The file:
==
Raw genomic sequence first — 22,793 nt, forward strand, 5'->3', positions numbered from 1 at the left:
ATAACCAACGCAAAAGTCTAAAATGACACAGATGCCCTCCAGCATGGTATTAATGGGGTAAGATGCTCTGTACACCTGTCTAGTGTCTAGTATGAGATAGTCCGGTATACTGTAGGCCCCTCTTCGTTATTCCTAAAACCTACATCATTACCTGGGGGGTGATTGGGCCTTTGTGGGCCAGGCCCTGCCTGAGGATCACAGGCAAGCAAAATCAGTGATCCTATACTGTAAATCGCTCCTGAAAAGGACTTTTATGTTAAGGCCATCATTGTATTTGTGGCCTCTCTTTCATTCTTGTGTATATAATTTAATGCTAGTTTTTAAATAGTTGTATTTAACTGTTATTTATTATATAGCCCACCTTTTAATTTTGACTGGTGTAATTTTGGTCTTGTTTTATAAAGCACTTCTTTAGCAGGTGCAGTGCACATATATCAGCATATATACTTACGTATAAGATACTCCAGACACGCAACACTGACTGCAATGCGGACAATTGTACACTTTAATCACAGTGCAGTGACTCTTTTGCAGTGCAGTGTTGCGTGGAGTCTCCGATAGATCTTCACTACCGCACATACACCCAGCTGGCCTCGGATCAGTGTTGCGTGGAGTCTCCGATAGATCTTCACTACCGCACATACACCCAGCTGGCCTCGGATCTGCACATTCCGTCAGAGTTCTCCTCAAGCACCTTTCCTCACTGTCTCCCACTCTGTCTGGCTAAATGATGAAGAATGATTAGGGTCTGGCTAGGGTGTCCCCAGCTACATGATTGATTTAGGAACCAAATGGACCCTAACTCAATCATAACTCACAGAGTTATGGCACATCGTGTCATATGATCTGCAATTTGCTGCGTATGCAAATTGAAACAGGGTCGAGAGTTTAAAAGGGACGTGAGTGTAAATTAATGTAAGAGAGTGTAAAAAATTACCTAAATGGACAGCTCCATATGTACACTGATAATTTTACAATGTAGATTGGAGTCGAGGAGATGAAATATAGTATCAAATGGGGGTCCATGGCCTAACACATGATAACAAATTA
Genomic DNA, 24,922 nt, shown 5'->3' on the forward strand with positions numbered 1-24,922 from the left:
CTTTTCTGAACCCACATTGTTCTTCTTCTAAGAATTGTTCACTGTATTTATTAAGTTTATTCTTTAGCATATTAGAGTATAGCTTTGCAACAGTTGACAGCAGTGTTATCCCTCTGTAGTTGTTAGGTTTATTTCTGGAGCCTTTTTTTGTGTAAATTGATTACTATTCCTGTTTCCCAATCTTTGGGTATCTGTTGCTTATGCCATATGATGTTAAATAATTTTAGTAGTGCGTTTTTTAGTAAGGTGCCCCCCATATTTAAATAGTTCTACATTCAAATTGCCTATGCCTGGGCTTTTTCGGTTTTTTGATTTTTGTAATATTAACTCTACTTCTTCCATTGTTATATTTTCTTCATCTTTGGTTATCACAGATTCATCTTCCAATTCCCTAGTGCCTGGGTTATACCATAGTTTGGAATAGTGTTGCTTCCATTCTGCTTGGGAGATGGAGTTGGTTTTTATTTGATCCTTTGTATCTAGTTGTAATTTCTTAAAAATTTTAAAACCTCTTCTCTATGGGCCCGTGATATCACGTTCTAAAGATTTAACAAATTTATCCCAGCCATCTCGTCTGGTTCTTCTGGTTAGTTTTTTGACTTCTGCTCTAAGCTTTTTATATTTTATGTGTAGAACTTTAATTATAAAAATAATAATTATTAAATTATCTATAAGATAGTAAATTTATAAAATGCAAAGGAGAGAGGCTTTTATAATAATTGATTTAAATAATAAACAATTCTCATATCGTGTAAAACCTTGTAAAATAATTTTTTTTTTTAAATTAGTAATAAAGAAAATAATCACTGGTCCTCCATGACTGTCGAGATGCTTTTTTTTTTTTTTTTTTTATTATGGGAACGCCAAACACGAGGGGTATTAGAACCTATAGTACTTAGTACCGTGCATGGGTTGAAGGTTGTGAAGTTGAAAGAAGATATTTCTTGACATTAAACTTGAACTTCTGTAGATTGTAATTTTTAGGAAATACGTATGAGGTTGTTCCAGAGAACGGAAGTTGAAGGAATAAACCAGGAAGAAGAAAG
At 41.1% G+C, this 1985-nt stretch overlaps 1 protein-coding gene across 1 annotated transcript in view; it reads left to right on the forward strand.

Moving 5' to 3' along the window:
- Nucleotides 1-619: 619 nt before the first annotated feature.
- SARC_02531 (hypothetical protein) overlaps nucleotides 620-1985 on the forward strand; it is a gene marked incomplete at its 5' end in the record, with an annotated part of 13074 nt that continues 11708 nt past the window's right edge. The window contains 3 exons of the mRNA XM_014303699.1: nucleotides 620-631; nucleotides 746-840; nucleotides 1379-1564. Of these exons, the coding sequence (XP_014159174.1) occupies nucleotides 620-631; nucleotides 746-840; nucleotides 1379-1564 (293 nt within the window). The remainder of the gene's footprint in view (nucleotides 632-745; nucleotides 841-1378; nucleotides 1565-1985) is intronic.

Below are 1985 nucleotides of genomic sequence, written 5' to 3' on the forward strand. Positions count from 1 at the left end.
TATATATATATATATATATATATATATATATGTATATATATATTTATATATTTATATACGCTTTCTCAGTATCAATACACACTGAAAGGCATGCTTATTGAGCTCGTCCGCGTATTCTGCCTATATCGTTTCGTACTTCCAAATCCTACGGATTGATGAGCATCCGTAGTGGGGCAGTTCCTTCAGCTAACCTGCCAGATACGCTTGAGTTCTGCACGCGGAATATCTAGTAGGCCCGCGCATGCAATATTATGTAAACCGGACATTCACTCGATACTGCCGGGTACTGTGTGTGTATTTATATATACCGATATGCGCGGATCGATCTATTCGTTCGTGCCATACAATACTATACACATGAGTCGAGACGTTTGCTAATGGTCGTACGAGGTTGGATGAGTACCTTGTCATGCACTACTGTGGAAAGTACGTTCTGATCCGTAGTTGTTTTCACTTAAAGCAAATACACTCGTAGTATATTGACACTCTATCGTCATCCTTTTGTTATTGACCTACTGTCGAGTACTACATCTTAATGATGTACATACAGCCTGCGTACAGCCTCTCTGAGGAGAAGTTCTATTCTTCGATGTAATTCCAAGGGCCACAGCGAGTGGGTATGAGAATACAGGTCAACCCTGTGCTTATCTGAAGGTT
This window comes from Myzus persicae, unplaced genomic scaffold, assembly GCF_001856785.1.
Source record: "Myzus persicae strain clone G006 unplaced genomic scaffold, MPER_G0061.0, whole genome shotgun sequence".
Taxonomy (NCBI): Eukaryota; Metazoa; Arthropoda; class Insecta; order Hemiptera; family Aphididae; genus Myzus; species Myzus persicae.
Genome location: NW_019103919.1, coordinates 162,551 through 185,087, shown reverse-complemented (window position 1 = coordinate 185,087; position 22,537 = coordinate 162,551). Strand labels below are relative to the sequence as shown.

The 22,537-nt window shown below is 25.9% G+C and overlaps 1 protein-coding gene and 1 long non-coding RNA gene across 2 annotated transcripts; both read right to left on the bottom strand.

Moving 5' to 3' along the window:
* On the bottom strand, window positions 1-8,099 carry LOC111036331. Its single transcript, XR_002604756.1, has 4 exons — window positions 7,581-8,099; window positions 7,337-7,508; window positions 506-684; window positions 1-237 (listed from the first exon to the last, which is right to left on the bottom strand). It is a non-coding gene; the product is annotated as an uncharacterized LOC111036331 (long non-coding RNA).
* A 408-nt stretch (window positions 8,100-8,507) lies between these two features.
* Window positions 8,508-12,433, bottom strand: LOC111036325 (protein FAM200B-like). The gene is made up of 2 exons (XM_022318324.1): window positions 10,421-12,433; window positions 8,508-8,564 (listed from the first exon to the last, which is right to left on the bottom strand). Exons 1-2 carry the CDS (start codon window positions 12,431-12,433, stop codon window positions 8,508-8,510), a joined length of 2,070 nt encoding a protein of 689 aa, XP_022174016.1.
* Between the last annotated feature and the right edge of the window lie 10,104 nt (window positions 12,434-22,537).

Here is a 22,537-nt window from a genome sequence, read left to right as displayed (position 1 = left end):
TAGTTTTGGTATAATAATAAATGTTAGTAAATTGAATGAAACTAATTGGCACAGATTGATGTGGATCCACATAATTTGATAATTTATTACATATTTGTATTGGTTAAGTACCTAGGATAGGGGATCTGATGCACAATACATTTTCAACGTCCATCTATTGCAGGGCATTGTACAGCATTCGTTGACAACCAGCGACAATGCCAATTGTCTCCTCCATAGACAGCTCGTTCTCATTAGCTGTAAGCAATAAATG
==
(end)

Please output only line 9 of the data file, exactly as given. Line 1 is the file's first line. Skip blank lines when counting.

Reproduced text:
Below are 1985 nucleotides of genomic sequence, written 5' to 3' on the forward strand. Positions count from 1 at the left end.